Tuesday, February 23, 1999 Published at 16:42 GMT
Partial deal in Kosovo talks
No guarantees that the fighting can be stopped
Mr Vedrine said the six-nation Contact Group was calling for an immediate ceasefire, adding that those who provoked hostilities or prevented the completion of an interim peace accord would be held accountable.
But US Secretary of State Madeleine Albright said full agreement had not been reached on either a political or a military deal.
"Unfortunately (Yugoslav) President Milosevic and his delegation failed to seize the opportunity for progress," she added.
Mrs Albright said the ethnic Albanians had agreed in principle to sign the political accord in two weeks, but the Serbs had not agreed to the political deal, and "had not engaged at all" on the deployment of a Nato-led force in the region.
Talks co-chairman UK Foreign Minister Robin Cook insisted that impressive progress had been made, with provisions for both Kosovo's self-government and the protection of the ethnic Serb population living in the province.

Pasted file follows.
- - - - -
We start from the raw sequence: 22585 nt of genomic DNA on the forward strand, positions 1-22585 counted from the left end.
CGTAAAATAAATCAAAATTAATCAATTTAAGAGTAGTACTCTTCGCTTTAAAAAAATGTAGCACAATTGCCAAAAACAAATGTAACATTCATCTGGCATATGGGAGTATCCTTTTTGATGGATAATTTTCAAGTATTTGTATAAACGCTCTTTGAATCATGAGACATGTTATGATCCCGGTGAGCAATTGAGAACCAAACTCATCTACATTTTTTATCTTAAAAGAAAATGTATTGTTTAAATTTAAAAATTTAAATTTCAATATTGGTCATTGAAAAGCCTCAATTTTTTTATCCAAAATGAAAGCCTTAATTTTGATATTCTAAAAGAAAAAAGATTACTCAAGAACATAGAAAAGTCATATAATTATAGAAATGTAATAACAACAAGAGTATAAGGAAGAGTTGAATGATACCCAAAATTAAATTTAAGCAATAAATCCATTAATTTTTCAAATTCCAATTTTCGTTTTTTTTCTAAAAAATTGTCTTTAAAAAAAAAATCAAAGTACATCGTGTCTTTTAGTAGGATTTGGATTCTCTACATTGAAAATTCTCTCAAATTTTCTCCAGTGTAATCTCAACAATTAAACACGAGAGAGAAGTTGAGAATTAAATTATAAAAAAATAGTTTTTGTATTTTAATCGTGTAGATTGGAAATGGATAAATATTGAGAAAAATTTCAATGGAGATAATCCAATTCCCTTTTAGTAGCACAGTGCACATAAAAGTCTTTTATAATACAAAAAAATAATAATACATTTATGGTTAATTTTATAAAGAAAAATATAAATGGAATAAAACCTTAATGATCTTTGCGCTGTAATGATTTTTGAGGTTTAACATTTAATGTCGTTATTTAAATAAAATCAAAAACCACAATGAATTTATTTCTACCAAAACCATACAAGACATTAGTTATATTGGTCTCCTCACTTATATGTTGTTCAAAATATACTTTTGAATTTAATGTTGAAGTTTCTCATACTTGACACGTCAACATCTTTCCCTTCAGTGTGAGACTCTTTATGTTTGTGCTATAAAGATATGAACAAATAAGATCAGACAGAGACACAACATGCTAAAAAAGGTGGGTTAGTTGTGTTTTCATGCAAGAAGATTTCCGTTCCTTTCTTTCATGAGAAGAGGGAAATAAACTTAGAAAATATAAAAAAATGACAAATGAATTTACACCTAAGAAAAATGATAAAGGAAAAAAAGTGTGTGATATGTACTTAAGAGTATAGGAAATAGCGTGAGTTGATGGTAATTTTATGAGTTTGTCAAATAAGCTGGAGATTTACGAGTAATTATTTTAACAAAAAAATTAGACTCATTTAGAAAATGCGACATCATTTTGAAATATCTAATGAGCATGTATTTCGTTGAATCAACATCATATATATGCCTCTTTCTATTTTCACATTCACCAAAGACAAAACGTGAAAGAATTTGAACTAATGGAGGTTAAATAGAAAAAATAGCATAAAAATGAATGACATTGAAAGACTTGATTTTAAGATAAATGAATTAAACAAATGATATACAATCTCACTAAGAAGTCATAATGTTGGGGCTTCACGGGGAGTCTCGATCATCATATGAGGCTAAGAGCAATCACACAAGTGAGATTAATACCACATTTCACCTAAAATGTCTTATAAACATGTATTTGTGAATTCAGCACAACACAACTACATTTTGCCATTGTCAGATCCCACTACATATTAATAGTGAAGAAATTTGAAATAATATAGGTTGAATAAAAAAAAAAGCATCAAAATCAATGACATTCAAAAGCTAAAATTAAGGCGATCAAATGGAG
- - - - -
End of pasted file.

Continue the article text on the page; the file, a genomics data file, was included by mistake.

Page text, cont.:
"We have created a process. Today is not the end of that process but only the end of phase one of that process," he said.
Air strike threat remains
Nato had threatened Belgrade with military action if it caused the talks to fail.
"Whether Nato bombs or not ... that depends upon the actions of the Serbs," US President Bill Clinton said earlier.
International negotiators had worked through the night on a new version of the political part of the proposed peace deal.
As the talks ended, Serb police forces and ethnic Albanians clashed in the north of the province, leaving seven wounded.
Five Serbian policemen and a Yugoslav photographer for the Associated Press news agency were wounded in the fighting at the village of Bukos, according to the Serbian media centre in the provincial capital, Pristina.
The KLA news agency Kosova Press said one KLA guerrilla had been wounded.